Research PaperBackus BE, Six AJ, Kelder JC, Bosschaert MA, Mast EG, Mosterd A, Veldkamp RF, Wardeh AJ, Tio R, Braam R, Monnink SH, van Tooren R, Mast TP, van den Akker F, Cramer MJ, Poldervaart JM, Hoes AW, Doevendans PA. A prospective validation of the HEART score for chest pain patients at the emergency department. Int J Cardiol. 2013 Oct 3;168(3):2153-8. doi: 10.1016/j.ijcard.2013.01.255. Epub 2013 Mar 7. PubMed PMID: 23465250.Research PaperPoldervaart JM, Reitsma JB, Backus BE, et al. Effect of Using the HEART Score in Patients With Chest Pain in the Emergency Department: A Stepped-Wedge, Cluster Randomized Trial. Ann Intern Med. 2017.Research PaperMahler SA, Riley RF, Hiestand BC, et al. The HEART Pathway randomized trial: identifying emergency department patients with acute chest pain for early discharge. Circ Cardiovasc Qual Outcomes. 2015;8(2):195-203.
    Dr. Barbra Backus

    From the Creator

    From Barbra Backus, MD, PhD, co-author of the HEART Score:

    Why did you develop the HEART Score for Major Cardiac Events? Was there a clinical experience that inspired you to create this tool for clinicians?
    The HEART score was created based on expert opinion through examination of many patients with chest pain. The structure of the five elements with a 0, +1, and +2 scoring system (analogous to the Apgar score) helps to translate a long history and examination of a patient with chest pain into a comprehensible score of 0 to 10.
    What pearls, pitfalls and/or tips do you have for users of the HEART Score for Major Cardiac Events? Are there cases in which it has been applied, interpreted, or used inappropriately?
    The great benefit of the HEART score is that it is applicable to all chest pain patients in the ED or ACS unit. A minor pitfall is that the user needs at least some experience taking a chest pain history and reading an ECG to interpret these two elements of the score.
    I had a few questions about definitions — was troponin “on admission” the initial troponin drawn in the ER upon arrival there? Also, how did you define AMI in patients with a troponin already >3x normal? Was it AMI if the troponin continued to trend up, if no obvious EKG changes were seen?
    In all our validation studies, we used the first troponin on arrival. With that single troponin value, the HEART Score has a NPV > 98%. A recent study by Mahler et. al. shows that HEART <3 with 2 sets of negative troponin has a NPV of > 99% for MACE. Of course, every decrease in risk of endpoints is desirable, but HEART with a single troponin is already a very reliable predictor of MACE/ACS.
    For the definition of AMI we used the ESC guidelines. When there was any doubt (i.e., small troponin rise or concurrent arrhythmia) we would send the case to the adjudication committee for a definite risk stratification of the endpoint.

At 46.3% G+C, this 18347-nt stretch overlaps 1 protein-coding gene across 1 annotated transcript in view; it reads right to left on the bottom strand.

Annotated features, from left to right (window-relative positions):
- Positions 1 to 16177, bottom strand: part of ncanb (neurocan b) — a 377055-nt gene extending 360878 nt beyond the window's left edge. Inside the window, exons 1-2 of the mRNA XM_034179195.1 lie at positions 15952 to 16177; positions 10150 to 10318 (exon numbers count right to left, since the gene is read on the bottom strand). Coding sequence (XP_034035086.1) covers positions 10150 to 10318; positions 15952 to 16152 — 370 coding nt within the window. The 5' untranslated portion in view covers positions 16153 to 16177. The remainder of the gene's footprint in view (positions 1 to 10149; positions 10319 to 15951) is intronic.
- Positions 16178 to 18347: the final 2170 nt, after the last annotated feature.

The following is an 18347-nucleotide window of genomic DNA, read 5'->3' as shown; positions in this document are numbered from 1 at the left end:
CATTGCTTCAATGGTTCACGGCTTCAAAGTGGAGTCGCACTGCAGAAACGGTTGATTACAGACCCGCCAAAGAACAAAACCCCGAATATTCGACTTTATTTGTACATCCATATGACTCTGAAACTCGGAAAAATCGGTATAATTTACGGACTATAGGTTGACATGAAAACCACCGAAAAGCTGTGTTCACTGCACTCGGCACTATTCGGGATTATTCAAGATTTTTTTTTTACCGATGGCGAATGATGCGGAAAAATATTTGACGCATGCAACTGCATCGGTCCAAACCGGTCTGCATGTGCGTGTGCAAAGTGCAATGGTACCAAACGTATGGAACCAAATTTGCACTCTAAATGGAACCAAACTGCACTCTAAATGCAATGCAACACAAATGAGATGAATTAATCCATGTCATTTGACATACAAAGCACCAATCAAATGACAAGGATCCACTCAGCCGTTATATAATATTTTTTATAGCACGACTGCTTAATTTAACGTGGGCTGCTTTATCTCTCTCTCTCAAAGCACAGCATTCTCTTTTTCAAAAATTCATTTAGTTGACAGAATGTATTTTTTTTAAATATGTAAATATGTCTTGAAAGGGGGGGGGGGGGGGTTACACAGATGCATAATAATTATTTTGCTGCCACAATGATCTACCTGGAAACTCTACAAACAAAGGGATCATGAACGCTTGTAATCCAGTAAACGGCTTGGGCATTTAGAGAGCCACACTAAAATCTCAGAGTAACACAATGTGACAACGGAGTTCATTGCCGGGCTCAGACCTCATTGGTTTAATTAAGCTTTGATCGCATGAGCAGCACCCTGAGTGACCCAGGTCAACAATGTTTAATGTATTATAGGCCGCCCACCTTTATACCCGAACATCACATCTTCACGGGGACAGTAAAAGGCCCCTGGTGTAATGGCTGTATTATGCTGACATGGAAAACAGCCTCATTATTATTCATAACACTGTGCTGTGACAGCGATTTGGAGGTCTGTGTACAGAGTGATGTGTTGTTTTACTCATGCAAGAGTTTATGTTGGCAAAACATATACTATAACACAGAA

What recommendations do you have for health care providers once they have applied the HEART Score for Major Cardiac Events? Are there any adjustments or updates you would make to the score given recent changes in medicine?
    The score is relatively new, so there are no major adjustments to make yet. Perhaps after we finish our current studies, we will be able to show that a HEART score with high sensitivity troponin is as good or perhaps better than the original HEART Score.
    I do think that the HEART score is a very good and easy-to-use instrument for every doctor working on an ED or ACS unit. However, the HEART score is just a scoring system and every patient is different. When you have any doubt or uncanny feeling about your patient, follow this: “The HEART Score can never replace our clinical thinking and our gut feeling.”
    Any other comments? Any new research or papers on this topic in the pipeline? Any thoughts on comparisons to other risk scores (GRACE, etc)?
    We are about to finish our implementation study, looking at the benefits, cost-effectiveness and safety of implementing the HEART score to our ED. Within the year, we will also finish studies on the HEART score in conjunction with different sets of troponin, like HEART plus copeptin, FABP and inter-observer variability.
    Finally — any interest or thought about developing your data set into continuous variables in a best-of-fit regression model? We've had a few authors who have taken their point-based scores and turned their variables into continuous ones — allowing us on the site to provide a better outcome estimate for users. (I've also been told these are great for publication, too.)
    We did perform regression analysis on the HEART score. I hope the results will be published soon. I do think that a continuous scoring with corresponding risk could be helpful for many clinicians. For example, helping clinicians to figure out the risk a patient has for potential MACE/ACS with a HEART score of 4 or 6, instead of the groups 0-3, 4-6 and 7-10.

    About the Creator

    Barbra Backus, MD, PhD, worked as a junior cardiologist under Dr. Six prior to her work on the HEART Studies. After completing her PhD, she began a residency in Emergency Medicine at the Albert Schweitzer Hospital in Dordrecht in the Netherlands. Her main research focus is on risk stratification of ACS.

    To view Dr. Barbra Backus's publications, visit PubMed